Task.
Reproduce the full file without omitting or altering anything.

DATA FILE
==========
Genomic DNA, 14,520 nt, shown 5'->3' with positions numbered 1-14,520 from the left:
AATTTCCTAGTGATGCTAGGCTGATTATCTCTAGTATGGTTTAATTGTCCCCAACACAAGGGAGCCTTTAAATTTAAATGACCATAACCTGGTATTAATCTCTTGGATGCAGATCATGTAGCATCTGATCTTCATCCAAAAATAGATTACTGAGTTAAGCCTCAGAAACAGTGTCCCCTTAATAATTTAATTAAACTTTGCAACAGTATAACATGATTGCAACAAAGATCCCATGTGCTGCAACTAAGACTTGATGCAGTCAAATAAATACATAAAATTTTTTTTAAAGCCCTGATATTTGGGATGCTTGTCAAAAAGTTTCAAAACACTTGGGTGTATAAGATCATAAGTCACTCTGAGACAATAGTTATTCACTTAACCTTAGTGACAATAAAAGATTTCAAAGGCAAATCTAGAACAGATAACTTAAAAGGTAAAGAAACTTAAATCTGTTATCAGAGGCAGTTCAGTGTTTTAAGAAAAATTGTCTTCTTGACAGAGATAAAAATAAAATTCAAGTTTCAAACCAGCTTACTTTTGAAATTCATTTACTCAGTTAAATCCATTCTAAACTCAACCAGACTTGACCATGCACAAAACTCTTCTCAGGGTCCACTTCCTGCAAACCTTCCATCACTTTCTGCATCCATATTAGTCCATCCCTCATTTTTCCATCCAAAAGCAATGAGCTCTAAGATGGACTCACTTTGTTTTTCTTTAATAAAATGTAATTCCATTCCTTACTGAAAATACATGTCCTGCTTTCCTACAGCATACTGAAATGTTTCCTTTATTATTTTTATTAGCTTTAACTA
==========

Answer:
Genomic DNA, 14,520 nt, shown 5'->3' with positions numbered 1-14,520 from the left:
AATTTCCTAGTGATGCTAGGCTGATTATCTCTAGTATGGTTTAATTGTCCCCAACACAAGGGAGCCTTTAAATTTAAATGACCATAACCTGGTATTAATCTCTTGGATGCAGATCATGTAGCATCTGATCTTCATCCAAAAATAGATTACTGAGTTAAGCCTCAGAAACAGTGTCCCCTTAATAATTTAATTAAACTTTGCAACAGTATAACATGATTGCAACAAAGATCCCATGTGCTGCAACTAAGACTTGATGCAGTCAAATAAATACATAAAATTTTTTTTAAAGCCCTGATATTTGGGATGCTTGTCAAAAAGTTTCAAAACACTTGGGTGTATAAGATCATAAGTCACTCTGAGACAATAGTTATTCACTTAACCTTAGTGACAATAAAAGATTTCAAAGGCAAATCTAGAACAGATAACTTAAAAGGTAAAGAAACTTAAATCTGTTATCAGAGGCAGTTCAGTGTTTTAAGAAAAATTGTCTTCTTGACAGAGATAAAAATAAAATTCAAGTTTCAAACCAGCTTACTTTTGAAATTCATTTACTCAGTTAAATCCATTCTAAACTCAACCAGACTTGACCATGCACAAAACTCTTCTCAGGGTCCACTTCCTGCAAACCTTCCATCACTTTCTGCATCCATATTAGTCCATCCCTCATTTTTCCATCCAAAAGCAATGAGCTCTAAGATGGACTCACTTTGTTTTTCTTTAATAAAATGTAATTCCATTCCTTACTGAAAATACATGTCCTGCTTTCCTACAGCATACTGAAATGTTTCCTTTATTATTTTTATTAGCTTTAACTA